I didn’t start running until I was in my late 40’s. I was never a fast runner, however, the running provided an outlet for my physical and mental well being. Early on a friend and I entered several 5K races. It was in the competitive arena that I learned the importance of pacing myself. A runner who does not understand their pace and have the discipline to adjust their gate accordingly cannot reach their full potential. This was difficult for me.
My entire life, up until this point, was at a fast pace. After my initial job placement in research at a very prestigious University, I was named administrator of a State School. I was driven by a need to impress, and with an unhealthy dose of competition, I packed my calendar with ‘stuff.’ I looked at myself as the pace maker, and the notion of recalibration was constantly in front of me. I always wanted the people who I was challenged to lead, to be on the ‘cutting edge’ and lead the way. It was this frame of mind that characterized my entire professional career……….and then I became a senior citizen.
It was difficult for me to be transformed into this next phase of my life. I had a need to be needed. In retrospect, God was calling me to build calm, safe harbors of connection. It took my retirement and the advancing of age to realize this very important aspect of life.
In this new life one of several activities I enjoy is serving as a volunteer in a ‘food pantry’ at one of the local churches. I meet many people who are experiencing anxiety , depression or struggling with life and the challenges it presents. In my discussion with these individuals, I use my experiences to assist them with ‘where they are.’ These are the same areas I must tell myself, as a senior citizen in the winter of my life, to pay close attention to. Allow me to share.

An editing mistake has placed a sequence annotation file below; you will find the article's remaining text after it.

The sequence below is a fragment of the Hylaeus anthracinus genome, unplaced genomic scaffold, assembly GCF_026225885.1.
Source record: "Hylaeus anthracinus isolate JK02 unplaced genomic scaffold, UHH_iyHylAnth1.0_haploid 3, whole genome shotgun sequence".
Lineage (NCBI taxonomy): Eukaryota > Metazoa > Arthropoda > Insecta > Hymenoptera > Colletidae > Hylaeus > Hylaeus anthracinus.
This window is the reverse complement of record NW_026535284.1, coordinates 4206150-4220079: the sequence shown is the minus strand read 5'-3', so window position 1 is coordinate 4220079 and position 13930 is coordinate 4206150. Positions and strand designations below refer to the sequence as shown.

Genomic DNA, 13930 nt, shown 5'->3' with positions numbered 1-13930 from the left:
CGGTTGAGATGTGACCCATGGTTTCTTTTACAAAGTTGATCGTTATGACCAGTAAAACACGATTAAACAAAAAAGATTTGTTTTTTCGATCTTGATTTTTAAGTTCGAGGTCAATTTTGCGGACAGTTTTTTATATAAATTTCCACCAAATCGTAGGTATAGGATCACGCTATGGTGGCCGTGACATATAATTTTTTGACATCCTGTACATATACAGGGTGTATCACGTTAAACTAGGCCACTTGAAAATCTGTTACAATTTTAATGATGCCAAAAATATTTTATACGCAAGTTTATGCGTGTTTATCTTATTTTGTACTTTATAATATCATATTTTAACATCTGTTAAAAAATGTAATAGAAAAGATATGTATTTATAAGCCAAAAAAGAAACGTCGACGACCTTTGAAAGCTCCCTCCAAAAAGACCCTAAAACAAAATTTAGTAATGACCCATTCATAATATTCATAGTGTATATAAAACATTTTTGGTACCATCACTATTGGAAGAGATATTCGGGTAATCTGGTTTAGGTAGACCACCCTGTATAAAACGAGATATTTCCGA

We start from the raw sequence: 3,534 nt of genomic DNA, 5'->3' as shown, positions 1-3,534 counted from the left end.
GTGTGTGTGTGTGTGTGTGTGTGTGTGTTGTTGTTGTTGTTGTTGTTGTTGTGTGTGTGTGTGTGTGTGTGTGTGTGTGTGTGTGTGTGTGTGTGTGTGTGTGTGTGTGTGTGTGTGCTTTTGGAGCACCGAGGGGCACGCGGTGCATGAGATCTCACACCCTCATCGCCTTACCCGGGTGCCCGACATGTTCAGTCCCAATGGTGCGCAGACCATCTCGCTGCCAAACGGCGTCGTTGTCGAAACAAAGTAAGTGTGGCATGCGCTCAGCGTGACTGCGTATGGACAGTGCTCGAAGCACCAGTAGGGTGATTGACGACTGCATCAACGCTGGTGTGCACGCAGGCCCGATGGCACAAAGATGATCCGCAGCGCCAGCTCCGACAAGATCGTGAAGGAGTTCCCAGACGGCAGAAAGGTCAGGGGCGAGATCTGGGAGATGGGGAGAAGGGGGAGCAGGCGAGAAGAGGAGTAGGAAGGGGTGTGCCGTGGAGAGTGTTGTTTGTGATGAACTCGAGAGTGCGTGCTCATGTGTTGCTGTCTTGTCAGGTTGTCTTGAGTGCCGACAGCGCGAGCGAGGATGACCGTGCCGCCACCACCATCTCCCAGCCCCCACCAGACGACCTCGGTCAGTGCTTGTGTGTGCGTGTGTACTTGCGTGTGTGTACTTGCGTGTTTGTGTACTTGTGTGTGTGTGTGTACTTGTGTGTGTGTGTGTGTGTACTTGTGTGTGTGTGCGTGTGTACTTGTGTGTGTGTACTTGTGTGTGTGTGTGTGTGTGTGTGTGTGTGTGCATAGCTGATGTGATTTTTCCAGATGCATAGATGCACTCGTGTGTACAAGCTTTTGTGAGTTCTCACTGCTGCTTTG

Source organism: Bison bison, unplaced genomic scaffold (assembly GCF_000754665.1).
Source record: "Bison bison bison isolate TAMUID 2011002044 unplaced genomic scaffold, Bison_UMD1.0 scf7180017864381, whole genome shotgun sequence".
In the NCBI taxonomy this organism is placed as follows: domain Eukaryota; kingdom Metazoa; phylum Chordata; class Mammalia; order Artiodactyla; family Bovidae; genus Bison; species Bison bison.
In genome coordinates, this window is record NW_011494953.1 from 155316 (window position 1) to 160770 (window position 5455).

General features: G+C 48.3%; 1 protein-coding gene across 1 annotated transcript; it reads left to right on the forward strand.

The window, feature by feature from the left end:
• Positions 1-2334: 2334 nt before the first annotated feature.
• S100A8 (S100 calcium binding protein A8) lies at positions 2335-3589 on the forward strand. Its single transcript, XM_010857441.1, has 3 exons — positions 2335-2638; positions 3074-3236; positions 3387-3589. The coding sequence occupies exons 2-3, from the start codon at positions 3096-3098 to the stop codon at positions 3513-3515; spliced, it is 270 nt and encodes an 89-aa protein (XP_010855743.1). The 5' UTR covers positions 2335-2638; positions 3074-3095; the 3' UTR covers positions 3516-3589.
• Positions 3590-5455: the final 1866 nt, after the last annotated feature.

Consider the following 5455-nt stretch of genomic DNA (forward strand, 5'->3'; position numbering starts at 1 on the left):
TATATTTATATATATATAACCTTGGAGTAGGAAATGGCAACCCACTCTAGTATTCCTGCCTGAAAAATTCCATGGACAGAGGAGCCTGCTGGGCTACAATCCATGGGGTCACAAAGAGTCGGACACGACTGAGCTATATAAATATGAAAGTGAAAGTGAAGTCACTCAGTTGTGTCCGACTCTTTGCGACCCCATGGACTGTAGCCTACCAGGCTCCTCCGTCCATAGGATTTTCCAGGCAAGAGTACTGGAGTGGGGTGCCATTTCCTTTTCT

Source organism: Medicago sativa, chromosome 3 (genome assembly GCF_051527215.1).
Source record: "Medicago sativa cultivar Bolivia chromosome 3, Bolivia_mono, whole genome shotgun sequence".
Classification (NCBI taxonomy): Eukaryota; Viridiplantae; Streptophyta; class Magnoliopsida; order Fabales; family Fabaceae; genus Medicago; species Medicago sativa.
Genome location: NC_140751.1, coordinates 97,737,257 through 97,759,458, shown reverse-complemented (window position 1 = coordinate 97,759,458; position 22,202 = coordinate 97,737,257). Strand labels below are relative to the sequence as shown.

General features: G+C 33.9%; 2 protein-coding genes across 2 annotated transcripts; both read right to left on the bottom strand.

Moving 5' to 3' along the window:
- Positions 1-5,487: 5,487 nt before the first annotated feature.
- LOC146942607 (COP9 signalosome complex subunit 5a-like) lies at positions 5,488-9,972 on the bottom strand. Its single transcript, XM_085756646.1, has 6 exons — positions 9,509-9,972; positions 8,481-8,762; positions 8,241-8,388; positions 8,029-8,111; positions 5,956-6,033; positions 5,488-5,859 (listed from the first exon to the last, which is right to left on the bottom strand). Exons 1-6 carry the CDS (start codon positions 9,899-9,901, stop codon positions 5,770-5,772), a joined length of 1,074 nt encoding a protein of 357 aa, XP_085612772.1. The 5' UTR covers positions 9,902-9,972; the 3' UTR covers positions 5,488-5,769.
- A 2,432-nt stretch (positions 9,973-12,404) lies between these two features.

Regardless of age or circumstances, an important concept for everyone to embrace is that “all lives matter.” In talking with the clients who visit the food pantry, the conceptual platform that must be established is self-worth and not letting your mind play tricks on you. YOU MATTER. You are important and your presence makes a difference whether you see it or not. You don’t inspire others by being perfect but how you deal with your difficulties. Many of these individuals define themselves by the mistakes they have made. Invariably, this will become a topic of discussion. It is interesting, most of these clients grew up when there were ‘black boards’ in schools. My first recommendation to them is to go to the board and erase it of all mistakes. I have even gone as far as to tell them to write their mistakes on a piece of paper and burn it. God is a God of grace. He has forgotten them as you should. Don’t let them be a yolk around your neck. I will usually finish the discussion with “don’t give up……”regardless of the progress, you are way ahead of everyone who isn’t trying.
Guess who is the biggest client………..you guessed it.